Public Health


The global effort to rid the world of polio has suffered a setback. Somalia is reporting an outbreak for the first time in more than six years. Last year, polio appeared to be on the verge of defeat. Only a few dozen cases occurred around the globe. The new cases in Somalia could be the first signals of an explosive outbreak in the Horn of Africa. NPR's Jason Beaubien reports.

JASON BEAUBIEN, BYLINE: Over the last two months, there have been 25 confirmed cases of polio in Somalia. The outbreak is centered around Mogadishu, but there have also been several cases in rural areas to the west of the capital. And significantly, across the border in Kenya, six more children have been paralyzed at a refugee camp.

Sona Bari with the World Health Organization's polio eradication team in Geneva says the recently detected cases are probably just the tip of the iceberg.

SONA BARI: The last time we saw an outbreak in this part of the world, it involved Yemen, it involved the - most of the countries in the Horn of Africa, and led to about 700 cases.

BEAUBIEN: Last year, there were only 223 polio cases worldwide, the lowest number ever recorded. This year looked like it was on track to be even better. But then the virus popped back up in Somalia.

In response to the outbreak, local health officials in Somalia have launched three massive polio vaccination drives, and Kenya has carried out two emergency immunization campaigns in the affected refugee camp.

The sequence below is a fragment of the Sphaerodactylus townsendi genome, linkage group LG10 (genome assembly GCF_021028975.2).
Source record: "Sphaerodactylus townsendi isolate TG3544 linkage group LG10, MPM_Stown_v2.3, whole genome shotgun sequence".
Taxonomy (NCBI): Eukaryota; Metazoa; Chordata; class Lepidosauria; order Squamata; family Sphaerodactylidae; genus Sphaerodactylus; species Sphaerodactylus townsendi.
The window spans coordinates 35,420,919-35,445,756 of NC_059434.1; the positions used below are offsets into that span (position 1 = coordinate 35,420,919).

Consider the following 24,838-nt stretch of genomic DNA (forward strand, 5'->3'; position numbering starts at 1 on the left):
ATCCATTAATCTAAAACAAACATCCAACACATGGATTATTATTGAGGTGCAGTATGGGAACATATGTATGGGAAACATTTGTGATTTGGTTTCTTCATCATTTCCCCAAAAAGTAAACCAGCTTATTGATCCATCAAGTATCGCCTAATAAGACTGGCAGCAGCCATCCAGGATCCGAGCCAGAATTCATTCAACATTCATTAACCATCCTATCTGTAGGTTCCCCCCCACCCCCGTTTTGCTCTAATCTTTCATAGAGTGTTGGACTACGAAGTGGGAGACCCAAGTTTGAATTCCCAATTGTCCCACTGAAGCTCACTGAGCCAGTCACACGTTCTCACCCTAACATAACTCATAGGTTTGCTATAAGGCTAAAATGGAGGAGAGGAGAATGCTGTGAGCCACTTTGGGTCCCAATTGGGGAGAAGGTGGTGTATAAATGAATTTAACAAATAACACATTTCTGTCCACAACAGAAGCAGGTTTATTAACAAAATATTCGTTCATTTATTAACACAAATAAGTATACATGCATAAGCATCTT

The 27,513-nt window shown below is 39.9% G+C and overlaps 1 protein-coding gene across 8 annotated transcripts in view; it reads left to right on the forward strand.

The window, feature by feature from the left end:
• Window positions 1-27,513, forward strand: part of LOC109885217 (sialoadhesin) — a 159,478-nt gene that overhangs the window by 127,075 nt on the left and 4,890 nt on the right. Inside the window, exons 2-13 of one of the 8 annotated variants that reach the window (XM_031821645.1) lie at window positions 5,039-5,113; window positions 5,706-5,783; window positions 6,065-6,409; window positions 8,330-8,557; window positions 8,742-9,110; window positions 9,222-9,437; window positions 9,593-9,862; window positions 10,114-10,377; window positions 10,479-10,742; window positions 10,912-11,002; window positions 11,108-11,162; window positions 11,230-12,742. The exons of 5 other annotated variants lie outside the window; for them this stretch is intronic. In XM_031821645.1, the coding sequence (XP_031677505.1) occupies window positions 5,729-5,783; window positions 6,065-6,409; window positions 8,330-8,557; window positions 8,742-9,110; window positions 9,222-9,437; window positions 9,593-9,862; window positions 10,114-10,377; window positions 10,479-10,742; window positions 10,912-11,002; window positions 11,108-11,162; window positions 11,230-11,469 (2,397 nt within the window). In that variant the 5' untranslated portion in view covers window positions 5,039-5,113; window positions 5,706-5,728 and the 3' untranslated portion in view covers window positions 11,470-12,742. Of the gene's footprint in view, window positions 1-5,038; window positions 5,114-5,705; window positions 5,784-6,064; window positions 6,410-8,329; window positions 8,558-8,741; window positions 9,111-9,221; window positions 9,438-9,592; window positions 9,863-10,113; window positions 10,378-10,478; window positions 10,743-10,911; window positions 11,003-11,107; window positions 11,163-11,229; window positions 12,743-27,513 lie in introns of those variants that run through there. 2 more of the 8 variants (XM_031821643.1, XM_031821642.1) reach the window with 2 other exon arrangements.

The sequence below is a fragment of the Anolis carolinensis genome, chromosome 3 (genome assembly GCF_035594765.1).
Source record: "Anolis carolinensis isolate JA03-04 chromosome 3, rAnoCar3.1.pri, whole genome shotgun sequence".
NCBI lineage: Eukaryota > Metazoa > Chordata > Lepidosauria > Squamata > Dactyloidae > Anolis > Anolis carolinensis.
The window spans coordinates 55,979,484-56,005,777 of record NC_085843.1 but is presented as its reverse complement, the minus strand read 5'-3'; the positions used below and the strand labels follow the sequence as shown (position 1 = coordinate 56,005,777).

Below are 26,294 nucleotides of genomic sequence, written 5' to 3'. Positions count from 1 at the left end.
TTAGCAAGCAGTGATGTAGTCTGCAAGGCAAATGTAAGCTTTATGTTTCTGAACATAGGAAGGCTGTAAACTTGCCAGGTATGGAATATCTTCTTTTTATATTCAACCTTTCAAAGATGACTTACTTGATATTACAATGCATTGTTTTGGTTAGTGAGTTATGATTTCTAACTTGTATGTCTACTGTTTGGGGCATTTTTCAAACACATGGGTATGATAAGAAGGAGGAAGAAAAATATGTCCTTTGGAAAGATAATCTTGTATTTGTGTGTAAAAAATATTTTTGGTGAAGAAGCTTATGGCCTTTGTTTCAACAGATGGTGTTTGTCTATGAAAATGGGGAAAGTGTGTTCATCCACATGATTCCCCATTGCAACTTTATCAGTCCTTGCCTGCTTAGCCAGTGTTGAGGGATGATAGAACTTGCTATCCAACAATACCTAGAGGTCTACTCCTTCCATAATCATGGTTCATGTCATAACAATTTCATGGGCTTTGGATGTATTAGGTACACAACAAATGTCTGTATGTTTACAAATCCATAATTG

Bari at the WHO says when outbreaks like these occur, the goal is to break the polio virus' transmission cycle by getting more than 90 percent of the local population vaccinated.

BARI: The virus is looking for children in which it can circulate. The virus can't live out in the sewage or out in the environment on its own. So it needs human beings and it looks for human beings who are not immune, who are going to allow it to continue transmitting.

BEAUBIEN: But carrying out mass emergency polio vaccination campaigns is difficult in Somalia. There are parts of the country where there is no functioning government. And it's a difficult place for international relief agencies to work.

Just last week, militants from the al-Qaida-linked group al-Shabab attacked the United Nations headquarters in Mogadishu. The 90-minute gun battle left a gaping hole in the U.N. compound and 22 people dead. The great fear among health officials is that the chaos in Somalia could allow polio to regain its footing throughout the region and even jump across to the Middle East. Jason Beaubien, NPR News.



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